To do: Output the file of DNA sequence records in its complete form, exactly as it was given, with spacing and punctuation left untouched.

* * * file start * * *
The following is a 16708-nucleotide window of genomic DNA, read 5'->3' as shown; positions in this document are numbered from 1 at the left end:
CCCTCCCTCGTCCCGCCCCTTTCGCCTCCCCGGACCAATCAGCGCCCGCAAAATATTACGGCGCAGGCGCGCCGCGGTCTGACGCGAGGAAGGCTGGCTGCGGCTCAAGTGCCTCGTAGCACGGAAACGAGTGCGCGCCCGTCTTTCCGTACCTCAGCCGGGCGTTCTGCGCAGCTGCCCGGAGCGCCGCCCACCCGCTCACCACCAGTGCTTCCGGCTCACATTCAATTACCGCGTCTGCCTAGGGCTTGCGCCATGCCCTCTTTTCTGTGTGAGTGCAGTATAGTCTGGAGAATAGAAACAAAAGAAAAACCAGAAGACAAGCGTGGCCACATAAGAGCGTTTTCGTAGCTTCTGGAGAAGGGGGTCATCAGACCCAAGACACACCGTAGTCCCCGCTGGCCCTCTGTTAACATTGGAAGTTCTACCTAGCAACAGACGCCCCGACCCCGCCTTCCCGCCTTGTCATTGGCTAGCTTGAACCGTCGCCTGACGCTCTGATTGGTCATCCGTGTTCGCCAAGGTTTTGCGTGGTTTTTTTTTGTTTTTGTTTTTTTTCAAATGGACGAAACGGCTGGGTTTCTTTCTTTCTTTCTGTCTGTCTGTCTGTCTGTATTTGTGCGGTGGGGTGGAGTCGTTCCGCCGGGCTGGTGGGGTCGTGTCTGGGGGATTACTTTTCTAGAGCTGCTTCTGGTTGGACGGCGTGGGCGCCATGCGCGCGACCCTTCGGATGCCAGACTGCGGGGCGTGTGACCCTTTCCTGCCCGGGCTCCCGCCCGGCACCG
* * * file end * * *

The following is a 16708-nucleotide window of genomic DNA, read 5'->3' as shown; positions in this document are numbered from 1 at the left end:
CCCTCCCTCGTCCCGCCCCTTTCGCCTCCCCGGACCAATCAGCGCCCGCAAAATATTACGGCGCAGGCGCGCCGCGGTCTGACGCGAGGAAGGCTGGCTGCGGCTCAAGTGCCTCGTAGCACGGAAACGAGTGCGCGCCCGTCTTTCCGTACCTCAGCCGGGCGTTCTGCGCAGCTGCCCGGAGCGCCGCCCACCCGCTCACCACCAGTGCTTCCGGCTCACATTCAATTACCGCGTCTGCCTAGGGCTTGCGCCATGCCCTCTTTTCTGTGTGAGTGCAGTATAGTCTGGAGAATAGAAACAAAAGAAAAACCAGAAGACAAGCGTGGCCACATAAGAGCGTTTTCGTAGCTTCTGGAGAAGGGGGTCATCAGACCCAAGACACACCGTAGTCCCCGCTGGCCCTCTGTTAACATTGGAAGTTCTACCTAGCAACAGACGCCCCGACCCCGCCTTCCCGCCTTGTCATTGGCTAGCTTGAACCGTCGCCTGACGCTCTGATTGGTCATCCGTGTTCGCCAAGGTTTTGCGTGGTTTTTTTTTGTTTTTGTTTTTTTTCAAATGGACGAAACGGCTGGGTTTCTTTCTTTCTTTCTGTCTGTCTGTCTGTCTGTATTTGTGCGGTGGGGTGGAGTCGTTCCGCCGGGCTGGTGGGGTCGTGTCTGGGGGATTACTTTTCTAGAGCTGCTTCTGGTTGGACGGCGTGGGCGCCATGCGCGCGACCCTTCGGATGCCAGACTGCGGGGCGTGTGACCCTTTCCTGCCCGGGCTCCCGCCCGGCACCG